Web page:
California extends cocktails-to-go and outdoor dining rules

California moved Friday to extend the sale of cocktails-to-go and keep alcohol service for outdoor dining at parklets as officials try to help restaurants recover from the coronavirus pandemic.

"This is a pathway for these businesses to frankly make up for a lot of the constraints that have been imposed upon them over the course of the last 18 months," Gov. Gavin Newsom said as he signed the three bills into law at a community restaurant in Oakland.

Two of the three bills extend outdoor dining permits and alcohol sales at the pandemic-era parklets for a year after the state of emergency ends, giving businesses time to seek permission for permanent approval.

The third allows restaurants, bars, breweries and wineries that sell food to continue offering to-go alcoholic beverages with food orders through Dec. 31, 2026.

Associations representing restaurants and the distilled spirits industry praised the signing.

"The road to restaurant recovery will be a very long one and the importance of these measures taken together will remain a critical part of helping restaurants get back on their feet, reemploy massive numbers of Californians, and continue to safely serve the public," California Restaurant Association CEO and President Jot Condie said in a statement.

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Adam Smith, vice president of state government relations for the Distilled Spirits Council of the United States, said the move will support hospitality businesses devastated by the pandemic.

At least 35 states allowed restaurants or bars to sell cocktails to-go during the pandemic, he said. Sixteen states and the District of Columbia have since made that permanent, while 15 other states like California continued it temporarily.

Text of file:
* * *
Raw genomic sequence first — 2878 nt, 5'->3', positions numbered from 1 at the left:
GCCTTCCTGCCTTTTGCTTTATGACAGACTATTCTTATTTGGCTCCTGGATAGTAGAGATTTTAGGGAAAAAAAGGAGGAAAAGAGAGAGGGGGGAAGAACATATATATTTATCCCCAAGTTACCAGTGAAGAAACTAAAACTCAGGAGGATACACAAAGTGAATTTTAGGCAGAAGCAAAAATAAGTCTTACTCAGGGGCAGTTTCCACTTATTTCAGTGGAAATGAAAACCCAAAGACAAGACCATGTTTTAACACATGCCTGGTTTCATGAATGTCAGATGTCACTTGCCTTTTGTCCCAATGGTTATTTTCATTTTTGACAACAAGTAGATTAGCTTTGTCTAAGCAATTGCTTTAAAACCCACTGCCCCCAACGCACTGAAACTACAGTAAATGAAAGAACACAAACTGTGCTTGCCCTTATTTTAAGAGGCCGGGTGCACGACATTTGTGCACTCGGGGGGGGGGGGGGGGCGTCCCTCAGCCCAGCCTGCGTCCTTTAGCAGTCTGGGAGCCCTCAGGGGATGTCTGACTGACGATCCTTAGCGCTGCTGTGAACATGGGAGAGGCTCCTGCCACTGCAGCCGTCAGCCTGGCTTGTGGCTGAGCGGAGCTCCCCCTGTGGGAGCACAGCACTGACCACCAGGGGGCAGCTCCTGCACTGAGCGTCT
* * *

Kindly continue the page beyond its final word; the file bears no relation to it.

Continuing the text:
Newsom signed the bills at Oakland’s Kingston 11 restaurant, where owner Nigel Jones said sales plummeted 70% at the start of the pandemic mainly because of lost alcohol sales.

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"We are excited about the future," Jones said, though "it’s still very difficult as we move forward."

Newsom got his start as a wine entrepreneur, though his wineries and other businesses are now in a blind trust.

He said in response to questioning that state and local officials must still enforce responsible alcohol consumption, but that the laws are more restrictive than his earlier executive orders. They include requiring accompanying food and allow for pickup but not delivery, Newsom said.

Assemblyman Jesse Gabriel, who authored one of the bills, said six of 10 restaurants in California are owned by by people of color, whom he noted have been hit harder than others in the pandemic.

Sen. Scott Wiener, the author of another bill, said the temporary measures were "a lifeline to restaurants and bars" during the pandemic.

Wiener, of San Francisco, said the new laws "step back and say, you know, we did this thing quickly during the pandemic, and as big a catastrophe as this pandemic was, let’s take the good that we learned during this emergency and make it permanent."